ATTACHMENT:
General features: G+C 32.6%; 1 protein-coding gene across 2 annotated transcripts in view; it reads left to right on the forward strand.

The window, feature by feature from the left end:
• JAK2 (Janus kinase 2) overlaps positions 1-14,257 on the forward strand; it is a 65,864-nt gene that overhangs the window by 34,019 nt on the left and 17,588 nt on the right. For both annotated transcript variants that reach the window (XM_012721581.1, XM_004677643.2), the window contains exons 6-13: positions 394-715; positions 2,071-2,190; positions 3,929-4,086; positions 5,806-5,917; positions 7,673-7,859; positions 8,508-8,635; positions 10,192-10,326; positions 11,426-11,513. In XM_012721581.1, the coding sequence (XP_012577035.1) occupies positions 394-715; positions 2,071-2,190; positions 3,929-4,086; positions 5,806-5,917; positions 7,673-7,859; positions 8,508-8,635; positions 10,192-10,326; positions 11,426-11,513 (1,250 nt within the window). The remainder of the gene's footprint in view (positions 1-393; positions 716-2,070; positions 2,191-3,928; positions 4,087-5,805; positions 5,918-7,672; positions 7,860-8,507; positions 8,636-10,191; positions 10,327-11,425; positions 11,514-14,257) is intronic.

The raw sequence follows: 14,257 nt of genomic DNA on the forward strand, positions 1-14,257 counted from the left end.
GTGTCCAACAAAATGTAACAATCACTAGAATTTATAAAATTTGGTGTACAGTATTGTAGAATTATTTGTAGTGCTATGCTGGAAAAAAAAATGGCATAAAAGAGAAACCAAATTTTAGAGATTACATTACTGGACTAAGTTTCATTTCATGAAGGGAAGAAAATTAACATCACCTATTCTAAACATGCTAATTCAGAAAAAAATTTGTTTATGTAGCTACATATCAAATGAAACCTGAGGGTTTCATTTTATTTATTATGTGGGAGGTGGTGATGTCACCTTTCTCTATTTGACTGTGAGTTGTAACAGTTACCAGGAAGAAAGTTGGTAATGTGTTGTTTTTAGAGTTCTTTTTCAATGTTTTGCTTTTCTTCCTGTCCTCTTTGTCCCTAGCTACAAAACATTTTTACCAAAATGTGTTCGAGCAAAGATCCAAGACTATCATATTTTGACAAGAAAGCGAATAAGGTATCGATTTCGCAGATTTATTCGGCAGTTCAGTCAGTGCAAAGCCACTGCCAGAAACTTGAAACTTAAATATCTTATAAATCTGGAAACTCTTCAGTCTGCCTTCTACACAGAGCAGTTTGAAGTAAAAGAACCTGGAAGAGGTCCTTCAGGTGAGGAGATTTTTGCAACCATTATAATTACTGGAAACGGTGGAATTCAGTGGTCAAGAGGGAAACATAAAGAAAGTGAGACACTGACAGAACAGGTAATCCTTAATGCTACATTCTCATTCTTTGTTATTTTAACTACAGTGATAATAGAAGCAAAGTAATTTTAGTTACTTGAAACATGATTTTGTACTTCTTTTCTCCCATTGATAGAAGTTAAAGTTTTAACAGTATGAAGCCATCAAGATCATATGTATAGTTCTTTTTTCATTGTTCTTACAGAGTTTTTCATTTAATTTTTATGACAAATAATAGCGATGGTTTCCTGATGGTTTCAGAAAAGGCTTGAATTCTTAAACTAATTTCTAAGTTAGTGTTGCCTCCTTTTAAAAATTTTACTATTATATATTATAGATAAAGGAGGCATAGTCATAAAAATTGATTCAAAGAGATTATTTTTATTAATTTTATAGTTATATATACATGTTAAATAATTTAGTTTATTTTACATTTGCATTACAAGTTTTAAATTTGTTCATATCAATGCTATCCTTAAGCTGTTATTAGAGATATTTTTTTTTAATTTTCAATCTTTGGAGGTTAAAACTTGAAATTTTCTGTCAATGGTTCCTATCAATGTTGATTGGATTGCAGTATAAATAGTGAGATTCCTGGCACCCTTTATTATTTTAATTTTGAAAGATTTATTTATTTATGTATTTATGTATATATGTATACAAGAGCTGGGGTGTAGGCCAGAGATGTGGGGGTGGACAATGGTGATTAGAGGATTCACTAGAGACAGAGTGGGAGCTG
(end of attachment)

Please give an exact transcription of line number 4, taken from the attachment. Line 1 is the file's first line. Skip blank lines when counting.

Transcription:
The raw sequence follows: 14,257 nt of genomic DNA on the forward strand, positions 1-14,257 counted from the left end.